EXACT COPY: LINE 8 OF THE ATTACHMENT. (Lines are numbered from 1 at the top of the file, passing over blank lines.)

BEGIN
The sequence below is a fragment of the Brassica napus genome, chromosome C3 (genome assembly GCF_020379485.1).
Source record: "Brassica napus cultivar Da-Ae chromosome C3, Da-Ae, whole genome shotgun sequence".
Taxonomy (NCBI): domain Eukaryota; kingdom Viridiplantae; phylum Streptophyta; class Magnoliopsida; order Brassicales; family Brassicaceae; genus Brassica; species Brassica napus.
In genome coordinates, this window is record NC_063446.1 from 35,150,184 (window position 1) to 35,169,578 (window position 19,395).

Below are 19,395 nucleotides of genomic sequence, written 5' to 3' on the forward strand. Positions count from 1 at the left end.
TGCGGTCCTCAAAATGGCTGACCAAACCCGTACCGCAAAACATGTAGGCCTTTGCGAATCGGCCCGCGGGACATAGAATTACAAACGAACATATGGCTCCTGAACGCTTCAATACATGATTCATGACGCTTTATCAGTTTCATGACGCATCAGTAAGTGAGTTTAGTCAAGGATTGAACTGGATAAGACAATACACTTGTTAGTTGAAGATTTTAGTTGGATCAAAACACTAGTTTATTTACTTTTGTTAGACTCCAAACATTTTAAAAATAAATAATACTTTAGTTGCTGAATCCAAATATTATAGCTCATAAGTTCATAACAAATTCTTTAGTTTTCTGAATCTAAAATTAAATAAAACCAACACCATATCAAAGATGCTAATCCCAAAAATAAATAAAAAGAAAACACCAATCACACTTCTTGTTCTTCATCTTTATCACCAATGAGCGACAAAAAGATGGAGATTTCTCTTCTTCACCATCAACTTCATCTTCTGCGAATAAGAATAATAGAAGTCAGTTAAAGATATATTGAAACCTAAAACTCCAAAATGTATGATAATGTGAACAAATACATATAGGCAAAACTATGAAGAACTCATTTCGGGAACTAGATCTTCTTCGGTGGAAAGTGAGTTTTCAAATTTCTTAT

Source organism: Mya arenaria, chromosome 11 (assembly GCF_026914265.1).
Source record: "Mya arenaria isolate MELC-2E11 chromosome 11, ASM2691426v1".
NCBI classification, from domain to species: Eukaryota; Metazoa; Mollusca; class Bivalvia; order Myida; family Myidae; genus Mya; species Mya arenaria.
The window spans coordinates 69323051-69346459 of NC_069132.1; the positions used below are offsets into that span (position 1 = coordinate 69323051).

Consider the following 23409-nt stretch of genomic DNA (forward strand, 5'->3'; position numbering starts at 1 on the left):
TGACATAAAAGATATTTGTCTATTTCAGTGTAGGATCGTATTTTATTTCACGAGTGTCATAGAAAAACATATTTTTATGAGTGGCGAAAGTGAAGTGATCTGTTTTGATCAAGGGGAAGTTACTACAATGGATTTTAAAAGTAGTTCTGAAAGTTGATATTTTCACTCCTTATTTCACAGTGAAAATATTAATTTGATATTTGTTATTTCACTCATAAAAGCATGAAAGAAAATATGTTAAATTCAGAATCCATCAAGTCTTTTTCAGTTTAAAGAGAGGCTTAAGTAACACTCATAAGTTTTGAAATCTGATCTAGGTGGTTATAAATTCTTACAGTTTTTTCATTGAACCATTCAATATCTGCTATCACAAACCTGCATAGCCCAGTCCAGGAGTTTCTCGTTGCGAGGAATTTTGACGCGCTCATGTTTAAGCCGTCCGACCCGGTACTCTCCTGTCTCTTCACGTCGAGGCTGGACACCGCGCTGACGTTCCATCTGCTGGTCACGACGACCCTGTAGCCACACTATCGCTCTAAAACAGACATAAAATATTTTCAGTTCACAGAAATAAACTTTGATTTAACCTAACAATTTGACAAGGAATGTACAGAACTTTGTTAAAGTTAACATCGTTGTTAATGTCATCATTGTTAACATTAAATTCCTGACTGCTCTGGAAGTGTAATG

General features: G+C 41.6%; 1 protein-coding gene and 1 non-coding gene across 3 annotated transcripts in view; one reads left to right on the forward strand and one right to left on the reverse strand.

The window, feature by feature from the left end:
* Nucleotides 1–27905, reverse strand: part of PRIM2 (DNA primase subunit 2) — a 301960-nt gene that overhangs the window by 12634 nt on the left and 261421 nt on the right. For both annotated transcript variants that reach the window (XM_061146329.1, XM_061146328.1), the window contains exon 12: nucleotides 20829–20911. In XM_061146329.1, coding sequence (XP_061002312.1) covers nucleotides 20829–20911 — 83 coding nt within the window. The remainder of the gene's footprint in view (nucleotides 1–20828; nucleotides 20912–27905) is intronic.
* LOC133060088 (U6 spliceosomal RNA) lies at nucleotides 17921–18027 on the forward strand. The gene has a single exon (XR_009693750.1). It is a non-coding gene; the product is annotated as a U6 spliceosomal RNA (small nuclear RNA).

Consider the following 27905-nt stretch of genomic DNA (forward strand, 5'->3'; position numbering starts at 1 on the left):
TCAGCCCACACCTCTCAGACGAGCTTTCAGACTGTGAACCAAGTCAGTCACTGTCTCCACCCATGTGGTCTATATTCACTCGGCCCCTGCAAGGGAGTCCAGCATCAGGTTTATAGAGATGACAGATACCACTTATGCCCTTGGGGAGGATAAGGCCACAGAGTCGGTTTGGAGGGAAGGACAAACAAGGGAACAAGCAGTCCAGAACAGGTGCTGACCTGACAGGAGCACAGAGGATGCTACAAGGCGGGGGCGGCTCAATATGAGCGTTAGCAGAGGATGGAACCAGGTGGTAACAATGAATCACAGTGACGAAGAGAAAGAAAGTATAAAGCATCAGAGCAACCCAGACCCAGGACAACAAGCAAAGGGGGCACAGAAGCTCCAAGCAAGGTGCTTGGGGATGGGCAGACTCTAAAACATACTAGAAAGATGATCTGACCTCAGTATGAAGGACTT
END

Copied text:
Source record: "Mya arenaria isolate MELC-2E11 chromosome 11, ASM2691426v1".